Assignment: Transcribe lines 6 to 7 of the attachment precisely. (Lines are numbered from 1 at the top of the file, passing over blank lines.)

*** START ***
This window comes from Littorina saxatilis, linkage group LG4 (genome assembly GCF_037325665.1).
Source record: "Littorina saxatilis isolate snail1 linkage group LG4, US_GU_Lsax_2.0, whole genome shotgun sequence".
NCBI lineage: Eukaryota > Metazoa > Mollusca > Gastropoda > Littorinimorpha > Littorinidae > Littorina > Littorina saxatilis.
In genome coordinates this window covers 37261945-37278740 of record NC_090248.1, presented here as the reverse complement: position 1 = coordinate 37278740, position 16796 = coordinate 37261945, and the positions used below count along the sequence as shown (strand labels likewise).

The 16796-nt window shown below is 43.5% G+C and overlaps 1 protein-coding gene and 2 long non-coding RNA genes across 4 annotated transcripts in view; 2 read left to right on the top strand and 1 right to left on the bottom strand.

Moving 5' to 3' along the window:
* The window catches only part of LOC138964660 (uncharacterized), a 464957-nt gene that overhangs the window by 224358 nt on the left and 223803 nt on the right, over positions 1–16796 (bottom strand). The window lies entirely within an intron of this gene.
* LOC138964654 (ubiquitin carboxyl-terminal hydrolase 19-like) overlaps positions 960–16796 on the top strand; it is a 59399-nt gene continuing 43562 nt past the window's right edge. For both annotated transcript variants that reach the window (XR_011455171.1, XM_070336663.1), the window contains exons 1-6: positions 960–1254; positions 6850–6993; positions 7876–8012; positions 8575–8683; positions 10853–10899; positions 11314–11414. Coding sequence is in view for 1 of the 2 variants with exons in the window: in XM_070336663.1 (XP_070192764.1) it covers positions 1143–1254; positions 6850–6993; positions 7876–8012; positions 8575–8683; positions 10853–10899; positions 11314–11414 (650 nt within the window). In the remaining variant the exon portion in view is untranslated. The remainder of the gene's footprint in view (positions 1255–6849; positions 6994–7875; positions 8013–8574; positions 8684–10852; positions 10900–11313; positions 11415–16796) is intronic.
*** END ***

Moving 5' to 3' along the window:
* The window catches only part of LOC138964660 (uncharacterized), a 464957-nt gene that overhangs the window by 224358 nt on the left and 223803 nt on the right, over positions 1–16796 (bottom strand). The window lies entirely within an intron of this gene.